Mr. Pompeo, a former director of the Central Intelligence Agency, was asked whether the United States might restrict the information it shares with Canada if Ottawa allows Huawei gear into the 5G networks Canadian telecom carriers are building.

The Americans say Huawei answers to China’s ruling Communist Party and could be compelled to help Beijing spy or sabotage Western networks. Article 7 of China’s 2017 National Intelligence Law says that Chinese companies must “support, co-operate with and collaborate in national intelligence work" when asked.

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“The United States will always ensure that wherever it places its national security information, it’s doing so into networks that it trusts. So to the extent that there were networks that weren’t trusted networks, the United States, whether it’s the Department of Defence, or [an] intelligence committee or State Department information that requires a certain level of security, we just won’t do it,” Mr. Pompeo said. “We won’t expose it to those networks that we believe the Chinese government could have access to.”

Asked a second time to clarify whether Canada could find itself restricted from some U.S. intelligence, Mr. Pompeo added: “Any time we are dealing with our good, close national security partners, we want to make sure that our networks are things that they trust – that they can feel confident when they put information into a system that is ours, that it will be protected. We demand the same thing of those countries. And when that doesn’t happen, we have to got to make a different decision.”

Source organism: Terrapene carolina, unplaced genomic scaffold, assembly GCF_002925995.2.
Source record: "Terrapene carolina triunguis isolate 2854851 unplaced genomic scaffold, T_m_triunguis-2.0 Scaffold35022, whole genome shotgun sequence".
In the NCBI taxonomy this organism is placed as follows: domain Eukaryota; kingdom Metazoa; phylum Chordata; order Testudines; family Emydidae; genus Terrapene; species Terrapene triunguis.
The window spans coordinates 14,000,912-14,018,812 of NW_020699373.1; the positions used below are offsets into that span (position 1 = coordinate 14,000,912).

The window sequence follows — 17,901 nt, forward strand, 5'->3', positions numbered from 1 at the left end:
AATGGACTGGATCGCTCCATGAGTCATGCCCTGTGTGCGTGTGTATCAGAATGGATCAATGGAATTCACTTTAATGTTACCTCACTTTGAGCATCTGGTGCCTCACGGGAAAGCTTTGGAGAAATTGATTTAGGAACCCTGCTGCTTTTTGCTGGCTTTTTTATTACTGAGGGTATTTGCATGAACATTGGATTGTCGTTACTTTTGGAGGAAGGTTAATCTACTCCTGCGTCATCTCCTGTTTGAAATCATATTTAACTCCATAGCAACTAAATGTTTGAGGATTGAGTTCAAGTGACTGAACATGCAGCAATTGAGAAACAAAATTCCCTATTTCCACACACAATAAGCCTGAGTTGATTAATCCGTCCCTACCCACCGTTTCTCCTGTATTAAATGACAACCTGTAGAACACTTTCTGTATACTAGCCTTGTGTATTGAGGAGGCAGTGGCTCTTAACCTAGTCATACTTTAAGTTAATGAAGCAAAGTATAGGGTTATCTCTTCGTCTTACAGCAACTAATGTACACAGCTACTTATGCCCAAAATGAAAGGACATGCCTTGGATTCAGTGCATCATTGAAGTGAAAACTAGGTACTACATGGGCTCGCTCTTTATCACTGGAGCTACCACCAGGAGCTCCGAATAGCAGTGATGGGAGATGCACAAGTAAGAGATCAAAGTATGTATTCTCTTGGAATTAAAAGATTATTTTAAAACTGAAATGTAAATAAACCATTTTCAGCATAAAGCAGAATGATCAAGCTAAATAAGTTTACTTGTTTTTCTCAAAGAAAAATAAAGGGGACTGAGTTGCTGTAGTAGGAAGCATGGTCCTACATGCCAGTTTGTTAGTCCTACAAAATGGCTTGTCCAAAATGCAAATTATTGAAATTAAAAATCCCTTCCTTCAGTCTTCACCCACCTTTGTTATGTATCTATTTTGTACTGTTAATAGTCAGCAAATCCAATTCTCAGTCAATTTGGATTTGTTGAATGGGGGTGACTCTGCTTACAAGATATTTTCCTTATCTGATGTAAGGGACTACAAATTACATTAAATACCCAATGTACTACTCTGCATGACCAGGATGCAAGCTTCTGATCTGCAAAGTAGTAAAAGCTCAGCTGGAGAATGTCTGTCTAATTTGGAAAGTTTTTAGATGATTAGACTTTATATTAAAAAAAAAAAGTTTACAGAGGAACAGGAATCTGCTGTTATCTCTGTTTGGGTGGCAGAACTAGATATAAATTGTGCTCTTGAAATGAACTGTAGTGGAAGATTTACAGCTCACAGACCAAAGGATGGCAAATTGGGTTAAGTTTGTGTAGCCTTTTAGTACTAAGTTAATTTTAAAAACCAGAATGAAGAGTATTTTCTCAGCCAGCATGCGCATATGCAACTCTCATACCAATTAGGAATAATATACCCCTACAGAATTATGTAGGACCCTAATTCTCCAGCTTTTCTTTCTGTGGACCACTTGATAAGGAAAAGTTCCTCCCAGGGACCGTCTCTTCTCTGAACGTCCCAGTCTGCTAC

He said, however, that when it comes to Ottawa’s verdict on Huawei’s involvement in 5G networks, “I am confident that they will make a decision [that is] good for the Canadian people.”

Mr. Pompeo said he believes Canadians wouldn’t want to be using networks that could be exploited by China’s Communist Party. “Canadian citizens are rightly worried about their privacy and protecting their data and their information and so permitting the Chinese Communist Party to control a company that would transit that information is not good for the Canadian people.”

Relations between Canada and China have soured since Ms. Meng’s arrest. Beijing seized former Canadian diplomat Michael Kovrig and entrepreneur Michael Spavor shortly after. China also responded by ceasing purchases of Canadian commodities including canola seed, soybeans, pork and beef.

On Thursday, Mr. Pompeo twice pushed back against what he considered questions that implied moral equivalence between the U.S. and Canadian actions on Ms. Meng and China’s apparent backlash, including the arrests of Mr. Kovrig and Mr. Spavor.

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At the Ottawa press conference, Ms. Freeland avoided a question on whether Canada has asked the U.S. to drop its extradition request to help secure the release of Mr. Spavor and Mr. Kovrig. She instead stressed the Canada-U.S. border wouldn’t work without the extradition treaty.

Mr. Pompeo took aim at the question, telling the reporter she “took the Chinese line” by connecting Ms. Meng’s arrest with the detention of the two Canadian men.

“The arbitrary detention of two Canadian citizens in China is fundamentally different,” he said, adding that connecting the two is “what China wants to talk about.”

“They want to talk about these two as if they are equivalent, as if they’re morally similar, which they fundamentally are not.”

Later, in the interview, asked about the economic pain China is inflicting on Canada, he said the U.S. and Canada have done nothing wrong.

“These things have happened because the Chinese government has chosen to behave in a certain way. Not because of an American action, nor a Canadian action. And to suggest some moral equivalence is really unfortunate."

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With a report from Mike Hager in Vancouver